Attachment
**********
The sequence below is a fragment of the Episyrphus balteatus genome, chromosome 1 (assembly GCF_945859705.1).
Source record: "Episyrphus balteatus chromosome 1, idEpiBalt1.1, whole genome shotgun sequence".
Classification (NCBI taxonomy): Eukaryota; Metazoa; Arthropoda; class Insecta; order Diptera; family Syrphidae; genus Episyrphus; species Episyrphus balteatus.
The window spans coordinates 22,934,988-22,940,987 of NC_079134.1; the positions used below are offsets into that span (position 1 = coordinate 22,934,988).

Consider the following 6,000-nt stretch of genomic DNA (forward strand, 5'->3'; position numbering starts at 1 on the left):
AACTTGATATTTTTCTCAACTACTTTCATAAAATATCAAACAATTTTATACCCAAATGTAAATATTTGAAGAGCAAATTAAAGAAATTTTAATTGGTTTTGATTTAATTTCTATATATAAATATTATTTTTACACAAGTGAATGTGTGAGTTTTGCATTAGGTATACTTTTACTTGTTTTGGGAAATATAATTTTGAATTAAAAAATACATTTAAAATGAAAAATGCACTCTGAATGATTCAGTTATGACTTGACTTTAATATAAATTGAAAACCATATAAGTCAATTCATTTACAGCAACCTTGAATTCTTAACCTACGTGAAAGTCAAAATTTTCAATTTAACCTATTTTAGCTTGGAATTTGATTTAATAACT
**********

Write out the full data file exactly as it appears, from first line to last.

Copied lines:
The sequence below is a fragment of the Episyrphus balteatus genome, chromosome 1 (assembly GCF_945859705.1).
Source record: "Episyrphus balteatus chromosome 1, idEpiBalt1.1, whole genome shotgun sequence".
Classification (NCBI taxonomy): Eukaryota; Metazoa; Arthropoda; class Insecta; order Diptera; family Syrphidae; genus Episyrphus; species Episyrphus balteatus.
The window spans coordinates 22,934,988-22,940,987 of NC_079134.1; the positions used below are offsets into that span (position 1 = coordinate 22,934,988).

Consider the following 6,000-nt stretch of genomic DNA (forward strand, 5'->3'; position numbering starts at 1 on the left):
AACTTGATATTTTTCTCAACTACTTTCATAAAATATCAAACAATTTTATACCCAAATGTAAATATTTGAAGAGCAAATTAAAGAAATTTTAATTGGTTTTGATTTAATTTCTATATATAAATATTATTTTTACACAAGTGAATGTGTGAGTTTTGCATTAGGTATACTTTTACTTGTTTTGGGAAATATAATTTTGAATTAAAAAATACATTTAAAATGAAAAATGCACTCTGAATGATTCAGTTATGACTTGACTTTAATATAAATTGAAAACCATATAAGTCAATTCATTTACAGCAACCTTGAATTCTTAACCTACGTGAAAGTCAAAATTTTCAATTTAACCTATTTTAGCTTGGAATTTGATTTAATAACT